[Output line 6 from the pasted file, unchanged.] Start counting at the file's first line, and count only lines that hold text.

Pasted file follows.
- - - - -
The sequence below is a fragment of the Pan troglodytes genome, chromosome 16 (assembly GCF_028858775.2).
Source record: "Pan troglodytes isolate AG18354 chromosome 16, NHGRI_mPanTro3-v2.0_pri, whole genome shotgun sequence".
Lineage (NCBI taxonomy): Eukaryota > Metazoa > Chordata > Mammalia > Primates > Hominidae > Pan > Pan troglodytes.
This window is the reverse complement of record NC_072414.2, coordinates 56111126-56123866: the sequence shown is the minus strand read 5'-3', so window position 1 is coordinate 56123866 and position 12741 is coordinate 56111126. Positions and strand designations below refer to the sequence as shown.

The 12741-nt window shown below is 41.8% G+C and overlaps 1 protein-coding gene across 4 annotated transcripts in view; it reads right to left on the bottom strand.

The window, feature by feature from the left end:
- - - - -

The window, feature by feature from the left end: